Three ثلاثة

Snapshot from the trailer

Snapshot from the trailer

“Three” is a short film that provides a glimpse into the lives, desires, and struggles of three Syrian refugees. In sharing the stories of a mother, an artist, and a soldier, all three of whom are refugees residing in Jordan, “Three” demonstrates the immense humanitarian consequences of the Syrian conflict.

We interviewed Elizabeth Woller, co-producer and director of the film “Three”, in order to learn a little bit more about her experience creating the film. Elizabeth is an award-winning documentary film producer. She is Head of Production and Media at 3 Generations, a 501(c)3 not for profit organization dedicated to documenting human rights abuses through film. She has worked at 3 Generations since moving to New York from Beirut in late 2012.

Even for a veteran of the Middle East, capturing the incalculable human collateral damage of the Syrian conflict is a daunting task. Elizabeth tells us what it was like to track down Syrian refugees in Jordan and record their stories.

Claire Fraisl: Was this your first visit to the Middle East? Were there any unique challenges you faced in creating this film?

Elizabeth Woller: This was actually not my first visit to the Middle East. I've previously lived in Jordan and did my Masters at American University of Beirut, where I lived for a few years prior to coming to New York.

Claire: How did you find people willing to tell their stories? Could doing so could jeopardize themselves and their families?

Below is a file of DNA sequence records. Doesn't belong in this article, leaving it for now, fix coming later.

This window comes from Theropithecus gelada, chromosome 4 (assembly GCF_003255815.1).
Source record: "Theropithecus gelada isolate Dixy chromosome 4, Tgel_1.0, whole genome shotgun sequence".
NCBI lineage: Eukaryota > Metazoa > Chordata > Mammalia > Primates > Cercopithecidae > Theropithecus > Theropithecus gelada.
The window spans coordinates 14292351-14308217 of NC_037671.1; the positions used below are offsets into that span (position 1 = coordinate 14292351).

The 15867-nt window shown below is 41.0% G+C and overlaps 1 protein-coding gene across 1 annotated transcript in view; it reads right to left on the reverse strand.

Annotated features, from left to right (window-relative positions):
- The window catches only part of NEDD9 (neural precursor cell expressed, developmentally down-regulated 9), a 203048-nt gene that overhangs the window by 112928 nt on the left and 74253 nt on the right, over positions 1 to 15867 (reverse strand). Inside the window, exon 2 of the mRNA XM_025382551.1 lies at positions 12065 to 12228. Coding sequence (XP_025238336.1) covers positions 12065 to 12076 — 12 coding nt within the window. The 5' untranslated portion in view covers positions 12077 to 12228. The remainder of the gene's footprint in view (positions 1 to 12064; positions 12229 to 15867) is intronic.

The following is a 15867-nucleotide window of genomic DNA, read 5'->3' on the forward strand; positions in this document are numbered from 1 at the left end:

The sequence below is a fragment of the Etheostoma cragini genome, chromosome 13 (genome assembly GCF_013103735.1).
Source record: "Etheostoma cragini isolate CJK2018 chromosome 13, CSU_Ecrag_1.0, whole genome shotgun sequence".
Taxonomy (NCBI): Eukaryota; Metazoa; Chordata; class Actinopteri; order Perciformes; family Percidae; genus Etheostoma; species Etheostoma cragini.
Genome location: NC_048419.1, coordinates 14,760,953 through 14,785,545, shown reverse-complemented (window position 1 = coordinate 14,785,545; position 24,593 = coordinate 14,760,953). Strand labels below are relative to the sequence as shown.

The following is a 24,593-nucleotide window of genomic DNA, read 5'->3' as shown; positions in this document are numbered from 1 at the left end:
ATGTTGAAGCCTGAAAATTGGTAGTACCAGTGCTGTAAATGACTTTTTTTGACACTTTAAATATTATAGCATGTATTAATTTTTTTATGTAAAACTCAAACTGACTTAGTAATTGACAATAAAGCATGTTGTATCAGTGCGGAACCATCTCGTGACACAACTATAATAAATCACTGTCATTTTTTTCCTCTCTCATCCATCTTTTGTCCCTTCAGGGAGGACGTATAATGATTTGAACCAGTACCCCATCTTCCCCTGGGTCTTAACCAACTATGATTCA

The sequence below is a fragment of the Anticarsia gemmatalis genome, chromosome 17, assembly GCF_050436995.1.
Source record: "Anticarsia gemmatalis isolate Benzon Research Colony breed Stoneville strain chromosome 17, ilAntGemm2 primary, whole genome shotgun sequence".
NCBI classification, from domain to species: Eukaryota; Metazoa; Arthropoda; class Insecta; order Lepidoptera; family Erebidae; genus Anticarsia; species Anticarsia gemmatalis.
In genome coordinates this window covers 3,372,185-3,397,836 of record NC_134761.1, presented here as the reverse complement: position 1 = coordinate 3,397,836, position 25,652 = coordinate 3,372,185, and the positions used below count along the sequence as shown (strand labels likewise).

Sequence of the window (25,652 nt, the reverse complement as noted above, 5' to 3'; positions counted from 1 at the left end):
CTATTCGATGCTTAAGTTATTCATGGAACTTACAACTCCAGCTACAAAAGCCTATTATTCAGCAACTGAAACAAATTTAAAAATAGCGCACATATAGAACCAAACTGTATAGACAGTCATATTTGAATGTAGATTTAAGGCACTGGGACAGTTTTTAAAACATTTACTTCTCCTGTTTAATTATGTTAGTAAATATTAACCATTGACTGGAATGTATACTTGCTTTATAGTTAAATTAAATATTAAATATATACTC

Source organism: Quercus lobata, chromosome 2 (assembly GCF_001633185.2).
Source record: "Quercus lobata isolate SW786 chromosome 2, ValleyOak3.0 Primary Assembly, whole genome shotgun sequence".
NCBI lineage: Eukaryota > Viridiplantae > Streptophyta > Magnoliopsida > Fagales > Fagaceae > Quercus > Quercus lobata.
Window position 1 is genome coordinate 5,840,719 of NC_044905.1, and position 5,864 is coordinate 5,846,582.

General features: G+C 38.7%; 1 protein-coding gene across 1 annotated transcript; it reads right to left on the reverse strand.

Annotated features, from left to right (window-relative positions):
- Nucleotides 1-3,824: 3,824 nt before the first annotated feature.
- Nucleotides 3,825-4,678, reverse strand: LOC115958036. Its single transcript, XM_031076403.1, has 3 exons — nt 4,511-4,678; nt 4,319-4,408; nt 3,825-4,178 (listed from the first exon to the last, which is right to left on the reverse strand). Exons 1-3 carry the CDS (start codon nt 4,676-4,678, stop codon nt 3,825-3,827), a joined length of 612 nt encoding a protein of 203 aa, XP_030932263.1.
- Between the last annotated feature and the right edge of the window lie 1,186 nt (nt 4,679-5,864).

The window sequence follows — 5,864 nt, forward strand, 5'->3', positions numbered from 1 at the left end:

Elizabeth: I was lucky to find a wonderful "fixer", Maha Al Asil who knew refugees willing to share their stories. She is originally Iraqi and has dedicated her life to the Syrian refugees in Jordan. Speaking out put these people in a dangerous position, but they have immense trust in Maha, and were willing to also put that trust in me. Yasmine, the young widow in the film, did hide her face, and we changed her name because she was fearful for her family's safety. Nasser and Sultan were much more willing to be exposed. I don't think either of them has any delusions of returning to Syria, and perhaps felt safer because their immediate family was in Jordan.

Claire: What do you think motivated them to be part of the film?

Elizabeth: I do find that, in general, people want to tell their stories and they are glad that someone is listening. This is especially true in the case of the Syrians, who couldn't get the world's attention for anything, despite representing the 21st century's greatest humanitarian disaster. Yasmine lost her husband in the Ghouta Massacre, which crossed Obama's "Red Line" against chemical warfare, yet the world didn't want to get involved until a rogue group of Islamists showed aptitude at Twitter.

Claire: How did you decide which stories to tell? Did you notice any biases?

Elizabeth: Not surprisingly, none of the participants wanted to show allegiances or bias. Of course, each interviewee incriminates the regime in the course of their story, but all in all, these are not deeply political people. Before the war, Nasser was working hard to become an actor, and still dreams of returning to that. He's incredibly apolitical for a former FSA fighter, but perhaps he's just exhausted by war. During our interview, Yasmine was in a place of grief, not anger, and showed only a deep personal strength and concern for her children. Sultan was the interviewee with the biggest political consciousness and sense of moral disdain for the regime. He did speak about the atrocities that he witnessed that forced him to defect and join the rebel army.